Canadian bishops opposed settlement: Urged local bishop not to approve it

Cornwall Standard Freeholder

02 August 2008


A meeting with bishops from across Canada couldn’t dissuade Eugene LaRocque from striking an out-of-court settlement with a man accusing a city priest of sexual abuse, the Cornwall Public Inquiry heard yesterday.

“If I remember correctly, the general consensus was, ‘Don’t do it,'” said LaRocque, bishop of the Alexandria-Cornwall Roman Catholic Diocese from 1975 until 2002.

LaRocque met with the Canadian Conference of Catholic Bishops (CCCB) in 1993, only days before agreeing to a $32,000 settlement with David Silmser.


Silmser had alleged Rev. Charles MacDonald sexually abused him when he was an altar boy at St. Columban’s Church in the 1960s and 1970s. The CCCB’s annual conference was sandwiched between two meetings LaRocque had in August and September 1993 with diocesan lawyer Jacques Leduc and Malcolm MacDonald, Charles MacDonald’s attorney.

LaRocque told the inquiry –which is probing how institutions like the church dealt with historical sexual abuse complaints — that the first time he met the two lawyers, they pressed him to settle with Silmser out of the public’s eye.

LaRocque said he disagreed because that might appear the diocese was “buying off the victim.”

“They (Leduc and Malcolm MacDonald) were both in favour of it, and they were arguing strongly that I do so,” said LaRocque.

“And I strongly refused.”

A few days after that meeting, LaRocque attended the CCCB conference in Ottawa. During a private session, the bishops discussed what their responsibilities were if their priests were accused of preying on children, he said.

“I stood up and said . . . I had a priest who was accused by one person of abuse that had taken place 20 years ago,” said LaRocque.

“And I was being urged by the two lawyers . . . to settle out of court.”

LaRocque said it was likely the next day that Leduc and Malcolm MacDonald showed up at his office, pushing once more for a settlement.

Despite the cautionary words of the CCCB, LaRocque said the two lawyers made an argument he couldn’t ignore: that the diocese had already promised to cover the cost of Silmser’s therapy.

“And I had no answer to that, because that put my back to the wall,” he said.

The one instruction LaRocque said he gave to Leduc and Malcolm MacDonald was to draw up a deal that wouldn’t prevent Silmser from pursuing criminal charges.

After Silmser signed the settlement, the documents were marked confidential and placed in a sealed envelope.

Both LaRocque and Leduc have told the inquiry they didn’t know the $32,000 settlement contained an illegal clause keeping Silmser from going to police until January 1994, when media outlets began reporting on the payout.

Malcolm MacDonald admitted to inserting the clause and in September 1995 pleaded guilty to obstructing justice. One month later, he was given an absolute discharge.

Lead commission counsel Peter Engelmann said he couldn’t understand why the diocese didn’t just pay for Silmser’s therapy without attaching any conditions. That was what the diocese did in 1986, he said, when another priest, Rev. Gilles Deslauriers, was charged with sexual assaults on young men.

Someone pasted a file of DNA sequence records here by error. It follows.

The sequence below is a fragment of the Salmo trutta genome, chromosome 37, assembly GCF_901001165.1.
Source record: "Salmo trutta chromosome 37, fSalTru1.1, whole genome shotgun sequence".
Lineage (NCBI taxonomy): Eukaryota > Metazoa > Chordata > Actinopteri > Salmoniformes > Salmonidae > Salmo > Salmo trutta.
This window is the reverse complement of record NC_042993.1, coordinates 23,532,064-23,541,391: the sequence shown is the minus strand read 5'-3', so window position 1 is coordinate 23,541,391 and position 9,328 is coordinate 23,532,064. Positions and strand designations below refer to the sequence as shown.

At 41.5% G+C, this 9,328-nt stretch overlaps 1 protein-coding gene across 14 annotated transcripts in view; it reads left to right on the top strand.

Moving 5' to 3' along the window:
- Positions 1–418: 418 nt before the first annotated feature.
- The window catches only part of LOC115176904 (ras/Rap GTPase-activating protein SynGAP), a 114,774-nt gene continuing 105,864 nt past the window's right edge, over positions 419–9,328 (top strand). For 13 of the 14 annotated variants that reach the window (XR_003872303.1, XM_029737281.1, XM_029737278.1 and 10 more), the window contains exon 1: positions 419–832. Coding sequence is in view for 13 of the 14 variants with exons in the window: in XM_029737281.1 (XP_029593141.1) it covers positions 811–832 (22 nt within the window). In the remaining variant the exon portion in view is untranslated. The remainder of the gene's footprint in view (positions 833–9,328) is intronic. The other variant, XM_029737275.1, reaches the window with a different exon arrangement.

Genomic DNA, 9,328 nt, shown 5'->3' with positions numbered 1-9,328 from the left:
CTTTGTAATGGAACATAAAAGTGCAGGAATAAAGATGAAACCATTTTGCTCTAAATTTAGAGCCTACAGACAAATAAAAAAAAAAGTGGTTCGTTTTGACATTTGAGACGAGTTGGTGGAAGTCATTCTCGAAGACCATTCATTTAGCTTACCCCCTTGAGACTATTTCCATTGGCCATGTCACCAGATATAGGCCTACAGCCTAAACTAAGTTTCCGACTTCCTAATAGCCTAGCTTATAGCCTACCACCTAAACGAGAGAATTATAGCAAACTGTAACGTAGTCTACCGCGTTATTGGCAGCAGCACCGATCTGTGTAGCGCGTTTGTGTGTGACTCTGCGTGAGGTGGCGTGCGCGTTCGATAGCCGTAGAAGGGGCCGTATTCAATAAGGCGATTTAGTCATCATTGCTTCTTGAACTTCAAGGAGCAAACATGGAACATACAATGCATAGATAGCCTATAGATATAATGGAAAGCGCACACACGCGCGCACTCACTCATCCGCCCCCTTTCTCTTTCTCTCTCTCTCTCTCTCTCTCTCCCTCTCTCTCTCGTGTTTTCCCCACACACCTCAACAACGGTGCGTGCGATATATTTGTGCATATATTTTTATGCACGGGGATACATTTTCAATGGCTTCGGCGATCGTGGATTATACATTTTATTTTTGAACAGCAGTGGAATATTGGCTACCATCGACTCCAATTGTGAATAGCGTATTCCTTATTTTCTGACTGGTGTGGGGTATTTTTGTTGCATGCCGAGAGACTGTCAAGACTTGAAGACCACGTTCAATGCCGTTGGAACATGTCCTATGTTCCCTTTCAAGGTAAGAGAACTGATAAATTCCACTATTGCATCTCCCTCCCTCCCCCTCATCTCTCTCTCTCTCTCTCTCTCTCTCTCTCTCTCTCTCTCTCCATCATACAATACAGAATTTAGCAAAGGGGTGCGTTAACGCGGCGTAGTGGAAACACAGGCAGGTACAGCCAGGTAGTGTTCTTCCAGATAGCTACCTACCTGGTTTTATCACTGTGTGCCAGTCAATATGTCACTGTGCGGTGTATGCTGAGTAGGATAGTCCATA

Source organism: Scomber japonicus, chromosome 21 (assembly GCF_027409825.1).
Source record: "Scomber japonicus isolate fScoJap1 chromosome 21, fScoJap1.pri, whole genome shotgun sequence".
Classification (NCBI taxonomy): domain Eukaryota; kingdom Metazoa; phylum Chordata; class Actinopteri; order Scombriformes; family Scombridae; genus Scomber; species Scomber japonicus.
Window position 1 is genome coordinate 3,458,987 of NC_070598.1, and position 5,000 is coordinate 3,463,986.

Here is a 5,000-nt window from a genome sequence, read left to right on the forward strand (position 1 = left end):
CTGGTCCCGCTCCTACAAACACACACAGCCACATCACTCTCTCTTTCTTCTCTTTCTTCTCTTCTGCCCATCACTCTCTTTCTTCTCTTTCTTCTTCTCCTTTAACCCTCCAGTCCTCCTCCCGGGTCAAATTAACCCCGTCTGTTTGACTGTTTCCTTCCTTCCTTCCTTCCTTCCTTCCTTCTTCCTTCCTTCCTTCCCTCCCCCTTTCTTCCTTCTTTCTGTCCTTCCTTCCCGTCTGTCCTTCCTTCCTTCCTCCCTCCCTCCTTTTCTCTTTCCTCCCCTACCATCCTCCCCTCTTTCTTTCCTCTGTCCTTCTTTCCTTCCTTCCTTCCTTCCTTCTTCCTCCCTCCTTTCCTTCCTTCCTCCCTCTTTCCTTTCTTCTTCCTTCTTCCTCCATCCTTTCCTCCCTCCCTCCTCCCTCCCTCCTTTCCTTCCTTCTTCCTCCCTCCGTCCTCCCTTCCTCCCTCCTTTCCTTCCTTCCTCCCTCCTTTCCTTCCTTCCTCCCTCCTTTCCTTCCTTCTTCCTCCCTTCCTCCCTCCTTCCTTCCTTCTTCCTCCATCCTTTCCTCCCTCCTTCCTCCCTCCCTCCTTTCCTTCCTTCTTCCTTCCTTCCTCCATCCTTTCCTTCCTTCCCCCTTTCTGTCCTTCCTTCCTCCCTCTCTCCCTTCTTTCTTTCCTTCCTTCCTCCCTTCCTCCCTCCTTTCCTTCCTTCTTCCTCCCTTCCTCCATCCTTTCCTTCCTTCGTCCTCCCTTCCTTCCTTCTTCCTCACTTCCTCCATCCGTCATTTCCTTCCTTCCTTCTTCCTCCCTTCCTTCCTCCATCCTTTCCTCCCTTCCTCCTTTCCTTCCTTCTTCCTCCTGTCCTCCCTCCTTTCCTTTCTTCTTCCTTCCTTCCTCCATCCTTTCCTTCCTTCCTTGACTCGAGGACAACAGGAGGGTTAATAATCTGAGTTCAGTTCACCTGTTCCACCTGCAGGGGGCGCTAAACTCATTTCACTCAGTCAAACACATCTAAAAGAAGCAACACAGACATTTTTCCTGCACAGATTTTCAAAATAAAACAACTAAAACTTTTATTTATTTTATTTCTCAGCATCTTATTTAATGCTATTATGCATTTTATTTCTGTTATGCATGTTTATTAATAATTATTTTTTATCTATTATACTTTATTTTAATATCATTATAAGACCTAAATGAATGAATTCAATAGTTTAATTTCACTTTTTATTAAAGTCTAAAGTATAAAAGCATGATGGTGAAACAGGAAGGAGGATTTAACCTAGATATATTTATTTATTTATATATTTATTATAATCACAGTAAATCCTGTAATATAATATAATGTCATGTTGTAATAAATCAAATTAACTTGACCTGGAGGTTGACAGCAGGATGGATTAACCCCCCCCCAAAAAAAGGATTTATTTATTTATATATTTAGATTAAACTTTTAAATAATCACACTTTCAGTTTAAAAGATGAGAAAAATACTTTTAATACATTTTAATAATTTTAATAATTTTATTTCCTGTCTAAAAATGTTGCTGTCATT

“Isn’t that the answer — let’s not interfere with that process, let’s just do what we did with the Father Deslauriers case?” Engelmann asked.

“In hindsight, it would have been the answer,” said LaRocque. “But at that time, I felt myself backed to the wall and I didn’t think of that.”

LaRocque said he now felt it would have been prudent to run the settlement past the diocese’s finance committee — standard procedure anytime they wanted to issue a cheque for more than $10,000.

But Engelmann suggested the diocese had a good incentive to not take that step.

“If you’d gone to the committee, it would have been lay people from your diocese that would have known this payment was being made,” he said.

“I suspect there would have been lay people that already knew,” LaRocque replied. “I really don’t know. I’m speculating, so I shouldn’t speculate.”

Charles MacDonald was charged in 1996 with sexually abusing a number of youths. Those charges were stayed six years later after a judge ruled the matter had taken too long to come to trial.

Friday’s hearings ended early after LaRocque, 81, said he was too tired to continue. The former bishop is expected to return to the stand when the inquiry resumes Aug. 25.

Article ID# 1141161

Comments on this Article.

So let me see if I get this straight, in a meeting with Bishops all across Canada, it’s alleged that they acknowledged that these things had happened but we don’t want our “precious reputation” marred so try and settle out of court and that way nobody’ll know and we can pretend it didn’t happen, eh? Are you sure that these Clown Bishops, every stinkin one of them, did they happen to work for the CAS or CCAS at one time or another and that’s how and where they learned how to “buy people off” to keep it out of the public’s domain. May you all rot in hell!

Reply | Report | Page Top Post #1 By saintpeter-47

Just a simple question, but are there any Bishops across Canada or Ontario who don’t know about this and more, and why aren’t we hearing from any of those good-for-nothings anyway, eh? Or would that provide toooooooo much proof that indeed SOMETHING WAS GOING ON IN GOOD OLD CORNHOLE AND MOST OF IT WASN’T TOO GOOD and if they knew, then so did a LOT of people in CornHole who shouldn’t have kept their traps shut and I would also allude that by them not going to the police or whoever that they were just as bad as the diddlers as they appear to have condoned it!

Reply | Report | Page Top Post #2 By saintpeter-47,

this is all so sad. there has been so many people hurt. please bring it to an end.

Reply | Report | Page Top Post #3 By lorena smith,